DJJ Leaders Watch Premier of 'Whose Water' Documentary

Last Saturday, the People's Water Board Coalition hosted the premiere of Kate Levy's recent film, 'Whose Water', at the Wayne County Community College NW Campus.

The room was packed with organizers, faith leaders, donors, and friends, all of whom have been involved in the struggle for water affordability, accessibility, and safety over the last 10 years. The full room was a testament to the amazing organizing the PWBC has done since its inception in 2013. There was delicious food, slushies, and longtime activist Maureen Taylor held it down as the MC. 

But the real star of the event was the documentary, which showed the devastating impact water injustice has on the most marginalized, while connecting the problems to the systemic forces that create the conditions. It demonstrated how six different regions throughout the country—Detroit, Navajo Country in California, coal country in West Virginia, corn country in Iowa, Philadelphia, and Lowndes County (Alabama)—all have water crises that stem from different sources, but with the shared experiences of residents organizing to get access to safe, affordable water.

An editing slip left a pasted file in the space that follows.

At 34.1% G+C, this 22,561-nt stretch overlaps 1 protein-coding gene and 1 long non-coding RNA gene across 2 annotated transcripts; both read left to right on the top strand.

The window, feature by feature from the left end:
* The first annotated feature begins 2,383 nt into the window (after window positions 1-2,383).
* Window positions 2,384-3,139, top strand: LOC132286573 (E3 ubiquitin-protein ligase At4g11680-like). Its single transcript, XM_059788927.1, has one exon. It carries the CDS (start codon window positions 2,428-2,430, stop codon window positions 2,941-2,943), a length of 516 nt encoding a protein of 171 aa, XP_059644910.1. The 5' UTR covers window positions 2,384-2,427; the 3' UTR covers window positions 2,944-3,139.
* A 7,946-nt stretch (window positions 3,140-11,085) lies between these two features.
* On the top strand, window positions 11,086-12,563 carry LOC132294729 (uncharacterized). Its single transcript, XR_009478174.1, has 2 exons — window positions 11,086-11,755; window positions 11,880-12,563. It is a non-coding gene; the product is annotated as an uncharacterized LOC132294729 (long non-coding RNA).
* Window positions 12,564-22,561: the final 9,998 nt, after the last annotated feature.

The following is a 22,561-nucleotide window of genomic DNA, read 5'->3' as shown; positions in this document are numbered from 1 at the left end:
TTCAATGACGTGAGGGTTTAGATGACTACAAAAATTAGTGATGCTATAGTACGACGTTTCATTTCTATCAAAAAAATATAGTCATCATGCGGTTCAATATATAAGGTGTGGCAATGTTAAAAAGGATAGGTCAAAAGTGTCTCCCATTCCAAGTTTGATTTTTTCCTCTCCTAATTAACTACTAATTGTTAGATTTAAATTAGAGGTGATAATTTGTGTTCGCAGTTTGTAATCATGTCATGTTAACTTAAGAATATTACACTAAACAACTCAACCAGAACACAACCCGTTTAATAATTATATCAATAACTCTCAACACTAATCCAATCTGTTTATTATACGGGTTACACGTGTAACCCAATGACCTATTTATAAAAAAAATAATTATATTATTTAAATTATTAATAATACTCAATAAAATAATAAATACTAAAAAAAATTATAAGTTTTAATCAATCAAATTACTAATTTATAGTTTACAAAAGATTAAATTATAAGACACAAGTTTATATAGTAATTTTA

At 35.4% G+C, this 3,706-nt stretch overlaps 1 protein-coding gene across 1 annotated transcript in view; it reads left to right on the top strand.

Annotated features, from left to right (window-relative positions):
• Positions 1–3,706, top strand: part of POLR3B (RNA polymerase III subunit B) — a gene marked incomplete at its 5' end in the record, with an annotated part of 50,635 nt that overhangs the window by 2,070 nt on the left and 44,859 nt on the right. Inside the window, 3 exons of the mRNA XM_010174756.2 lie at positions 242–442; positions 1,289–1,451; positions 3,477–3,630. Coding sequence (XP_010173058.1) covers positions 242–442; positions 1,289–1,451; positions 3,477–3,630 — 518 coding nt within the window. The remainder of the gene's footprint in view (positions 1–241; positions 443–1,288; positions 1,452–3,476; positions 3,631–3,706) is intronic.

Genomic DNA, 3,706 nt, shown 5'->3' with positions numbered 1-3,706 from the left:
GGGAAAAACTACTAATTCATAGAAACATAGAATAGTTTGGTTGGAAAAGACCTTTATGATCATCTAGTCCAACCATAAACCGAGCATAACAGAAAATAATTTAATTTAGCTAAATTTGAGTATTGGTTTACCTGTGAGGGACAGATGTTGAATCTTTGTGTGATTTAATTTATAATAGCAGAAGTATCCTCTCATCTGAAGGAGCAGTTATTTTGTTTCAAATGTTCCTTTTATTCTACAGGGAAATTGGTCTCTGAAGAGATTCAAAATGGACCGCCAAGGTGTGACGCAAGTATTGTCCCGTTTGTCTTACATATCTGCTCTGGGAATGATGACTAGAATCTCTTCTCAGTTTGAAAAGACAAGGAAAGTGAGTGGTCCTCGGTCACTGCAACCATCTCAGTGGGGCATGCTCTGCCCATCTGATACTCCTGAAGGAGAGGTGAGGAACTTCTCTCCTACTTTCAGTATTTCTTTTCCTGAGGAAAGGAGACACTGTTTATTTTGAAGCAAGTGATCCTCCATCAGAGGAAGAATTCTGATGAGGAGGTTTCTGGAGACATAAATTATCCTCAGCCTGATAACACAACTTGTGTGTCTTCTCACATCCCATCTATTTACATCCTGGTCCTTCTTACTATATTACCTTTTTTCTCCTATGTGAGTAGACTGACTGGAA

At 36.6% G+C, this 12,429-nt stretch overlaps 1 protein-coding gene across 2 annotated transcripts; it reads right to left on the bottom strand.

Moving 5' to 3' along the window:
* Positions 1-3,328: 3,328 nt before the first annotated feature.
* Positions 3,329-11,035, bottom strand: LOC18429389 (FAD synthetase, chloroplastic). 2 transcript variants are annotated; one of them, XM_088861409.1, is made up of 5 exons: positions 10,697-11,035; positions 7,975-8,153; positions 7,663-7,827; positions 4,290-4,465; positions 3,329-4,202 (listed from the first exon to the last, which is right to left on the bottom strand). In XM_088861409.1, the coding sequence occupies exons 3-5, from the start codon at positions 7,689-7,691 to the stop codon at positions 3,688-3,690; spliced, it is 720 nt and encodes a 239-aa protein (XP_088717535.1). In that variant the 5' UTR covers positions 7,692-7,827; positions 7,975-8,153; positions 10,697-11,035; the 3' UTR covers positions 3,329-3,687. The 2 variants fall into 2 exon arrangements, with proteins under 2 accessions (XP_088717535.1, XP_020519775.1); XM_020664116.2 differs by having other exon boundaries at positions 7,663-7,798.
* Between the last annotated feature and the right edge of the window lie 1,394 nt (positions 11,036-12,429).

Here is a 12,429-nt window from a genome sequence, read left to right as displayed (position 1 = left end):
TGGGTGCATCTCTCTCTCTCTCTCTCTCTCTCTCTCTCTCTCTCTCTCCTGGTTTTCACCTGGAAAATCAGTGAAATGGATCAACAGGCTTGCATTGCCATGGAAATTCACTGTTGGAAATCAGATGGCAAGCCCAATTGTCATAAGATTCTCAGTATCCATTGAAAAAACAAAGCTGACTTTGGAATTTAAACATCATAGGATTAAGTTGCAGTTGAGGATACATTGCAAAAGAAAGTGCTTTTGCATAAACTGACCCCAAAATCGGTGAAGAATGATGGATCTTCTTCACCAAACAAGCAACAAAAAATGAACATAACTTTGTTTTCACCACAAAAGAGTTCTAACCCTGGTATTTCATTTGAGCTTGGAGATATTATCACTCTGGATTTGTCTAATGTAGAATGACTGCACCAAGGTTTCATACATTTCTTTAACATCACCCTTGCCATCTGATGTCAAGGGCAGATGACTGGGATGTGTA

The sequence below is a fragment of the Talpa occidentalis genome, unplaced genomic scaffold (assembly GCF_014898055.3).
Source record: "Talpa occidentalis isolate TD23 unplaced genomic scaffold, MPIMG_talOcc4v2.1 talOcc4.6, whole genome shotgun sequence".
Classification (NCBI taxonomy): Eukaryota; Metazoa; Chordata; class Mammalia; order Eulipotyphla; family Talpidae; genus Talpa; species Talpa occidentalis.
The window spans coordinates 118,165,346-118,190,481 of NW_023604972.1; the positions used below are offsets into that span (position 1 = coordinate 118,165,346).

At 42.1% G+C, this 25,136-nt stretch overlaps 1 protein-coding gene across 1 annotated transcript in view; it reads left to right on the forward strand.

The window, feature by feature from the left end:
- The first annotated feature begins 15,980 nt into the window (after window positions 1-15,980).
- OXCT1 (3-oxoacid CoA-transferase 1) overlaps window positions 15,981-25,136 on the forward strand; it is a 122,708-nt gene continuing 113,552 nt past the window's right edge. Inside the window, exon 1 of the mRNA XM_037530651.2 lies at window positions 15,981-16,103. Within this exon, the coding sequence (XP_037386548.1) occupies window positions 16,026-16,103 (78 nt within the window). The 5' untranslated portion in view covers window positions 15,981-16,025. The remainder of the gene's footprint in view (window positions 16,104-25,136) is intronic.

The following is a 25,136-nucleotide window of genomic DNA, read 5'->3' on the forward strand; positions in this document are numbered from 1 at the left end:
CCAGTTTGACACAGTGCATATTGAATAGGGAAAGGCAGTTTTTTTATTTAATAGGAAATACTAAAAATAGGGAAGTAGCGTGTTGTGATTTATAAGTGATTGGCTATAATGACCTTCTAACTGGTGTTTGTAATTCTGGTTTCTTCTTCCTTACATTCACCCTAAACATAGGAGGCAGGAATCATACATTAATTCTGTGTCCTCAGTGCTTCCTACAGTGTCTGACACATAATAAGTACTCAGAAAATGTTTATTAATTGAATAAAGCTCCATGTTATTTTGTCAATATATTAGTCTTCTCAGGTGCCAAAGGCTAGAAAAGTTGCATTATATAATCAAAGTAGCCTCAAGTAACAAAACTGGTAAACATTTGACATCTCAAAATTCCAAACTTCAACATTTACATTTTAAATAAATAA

Here are DJJ leader Beth Goldstein's reflections on the event:
"I was so glad to have been able to attend the premiere of the documentary by Kate Levy, Whose Water, last weekend with others from DJJ and so many committed community organizers from Detroit who have been working tirelessly on improving both access and the affordability of water for Detroiters. Many of our partners (People's Water Board Coalition) and others, were in the film, which documents the relationship between structural racism (financial, environmental) and the inequitable access to water resources for our neighbors. The film also documented the struggles, experiences  and some of the successful advocacy and change that has occurred in other states.  I learned a lot and it inspired me to see the dedication of so many and the success that is possible where partners work together to move the needle on these critical human rights violations, one of which is the basic right to clean and affordable water. 
And our own, Barry Rubin, DJJ water justice warrior was in the house!"
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